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You've found the person you want to spend the rest of your life with—the hard part's over. Now, you must decide—what's your ceremony going to be like?
Maybe you and your partner are of the same religious background, but it doesn't have a major influence in your life right now—but it does to your mom. Maybe you're of different backgrounds, and want to find ways to incorporate different religious elements in your ceremony. And maybe you don't actually want to get legally married at all.
The good news? Whatever you decide to do is totally acceptable—your ceremony can be whatever you damn want it to be.
"In New York State, I have two legal obligations," wrote Sharan DePalma, the celebrant behind Blissful Bonds Ceremonies, to Racked via email. "First, I must ask them if they understand what they are entering into—the question of intent; and two, I must legally pronounce them. That's it. Everything else is left to our imagination!"
While weddings inside a religious institution can be fairly rigid, a non-denominational ceremony can be very interpretive—it's really about what the couple wants, said Sarah Ritchie, a celebrant who has presided over many weddings (including the one Racked gave away last weekend). Couples "often have a feeling that there are really two discrete options," Ritchie told Racked. "You can either have a religious ceremony in a religious institution, or you have something that is purely secular. And they don't really appreciate what their whole spectrum is."
Image via Oleg Fotografo/Shutterstock
Celebrants like Ritchie see their function as showing what's available to the couple—which is pretty much anything they desire. "It's my job is to put a whole bunch of things out there for their consideration, and let them give me the feedback," she said. "Sometimes they know they want to have religious elements, but many times they've ambivalent. But once they get into the process, they start having clarity."
Sometimes, "wanting" religious elements in a ceremony refers to making an observant family member happy. "The main reason a couple chooses to add religious elements into a typically non-religious ceremony is to please a relative," observed DePalma.
If that situation arises, "the best way to take care of this is to allow someone who is observant...to somehow participate in that ceremony," suggested Ritchie. "So if you're not too keen on having a scriptural passage in the ceremony, but your mother is a very devout Catholic, then maybe you want to have her read a piece, so it's an indirect incorporation of the religious element."
"I can't tell you how many times I've had Grandma or another relative pull me aside after a ceremony to thank me for mentioning God or offering a blessing," DePalma said. They almost seem relieved to know that their faith wasn't abandoned by the couple."
Photo via cunaplus/Shutterstock
And at other times, Ritchie has seen "people who are kind of connected to their faith and tradition in their past...and they want to honor that" in their ceremony.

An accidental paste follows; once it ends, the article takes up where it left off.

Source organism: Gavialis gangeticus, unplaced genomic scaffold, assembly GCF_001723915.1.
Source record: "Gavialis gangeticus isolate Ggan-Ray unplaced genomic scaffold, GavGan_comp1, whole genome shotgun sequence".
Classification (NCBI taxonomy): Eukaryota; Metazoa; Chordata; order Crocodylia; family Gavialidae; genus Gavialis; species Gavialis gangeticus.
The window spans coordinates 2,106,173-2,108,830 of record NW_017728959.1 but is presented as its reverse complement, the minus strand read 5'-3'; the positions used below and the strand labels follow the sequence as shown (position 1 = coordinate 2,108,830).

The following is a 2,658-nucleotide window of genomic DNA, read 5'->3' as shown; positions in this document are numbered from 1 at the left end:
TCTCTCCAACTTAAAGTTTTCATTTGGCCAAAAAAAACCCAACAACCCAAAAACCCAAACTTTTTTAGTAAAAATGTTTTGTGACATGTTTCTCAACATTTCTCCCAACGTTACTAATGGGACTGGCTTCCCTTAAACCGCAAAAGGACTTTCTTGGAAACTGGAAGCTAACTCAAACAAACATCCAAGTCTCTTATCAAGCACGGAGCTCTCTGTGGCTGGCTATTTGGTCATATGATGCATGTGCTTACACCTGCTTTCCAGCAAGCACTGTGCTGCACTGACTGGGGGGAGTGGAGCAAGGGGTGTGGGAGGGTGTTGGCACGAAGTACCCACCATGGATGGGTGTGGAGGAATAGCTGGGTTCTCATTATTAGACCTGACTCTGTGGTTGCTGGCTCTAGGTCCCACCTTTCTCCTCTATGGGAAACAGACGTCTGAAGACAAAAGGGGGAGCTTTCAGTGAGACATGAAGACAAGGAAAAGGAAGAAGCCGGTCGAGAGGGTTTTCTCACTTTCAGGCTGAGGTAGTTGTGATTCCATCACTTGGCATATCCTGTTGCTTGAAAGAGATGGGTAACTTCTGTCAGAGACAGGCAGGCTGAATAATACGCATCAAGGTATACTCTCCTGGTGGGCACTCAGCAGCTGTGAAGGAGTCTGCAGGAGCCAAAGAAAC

So how exactly do celebrants go about adding in these religious elements? Whether you're standing under a Jewish chuppah, lighting a Christian unity candle, or following the Hindi Seven Steps of the Saptapadi, "it's about finessing," said Ritchie, who often refers to these elements as cultural rather than religious. "It's a matter of being respectful and appropriate about boundaries, and not hesitating about being creative about how you talk about it."
For the couple forgoing the marriage license, a commitment ceremony can look just like any other typical wedding, said Sarah Wright, the board chair of Unmarried Equality. "If you walked in on it, you wouldn't necessarily know that there was any difference because they look very similar from the outside," she said. "They are generally making vows of some sort, or declarations of their love and their commitment to the relationship. The only thing that really is different is the representative of the state is not there to sanction it."
Photo via Sofia Andreevna/Shutterstock
Something that could appear different from the outside is the officiant, or lack thereof. "In some cases, the couples choose to do [officiate] themselves," Wright explained. "They lead the ceremony themselves, so they have a dual role. When they have an officiate, if you will, it's usually an immediate family member."
"The emphasis throughout is on the commitment and the caring nature of the relationship," she continued, noting that the same can be said of traditional, law-binding marriages. There's "a little more freedom and willingness to go off script" during the ceremony.
Regardless of the type of ceremony you want to pursue, find an officiant or celebrant that is willing to work with you and your partner to craft something that represents who you are as a couple. "The ceremony is truly left up to our imagination," said Depalma. "We can get very creative."
Assistance by Paula Ya-Jen Ho
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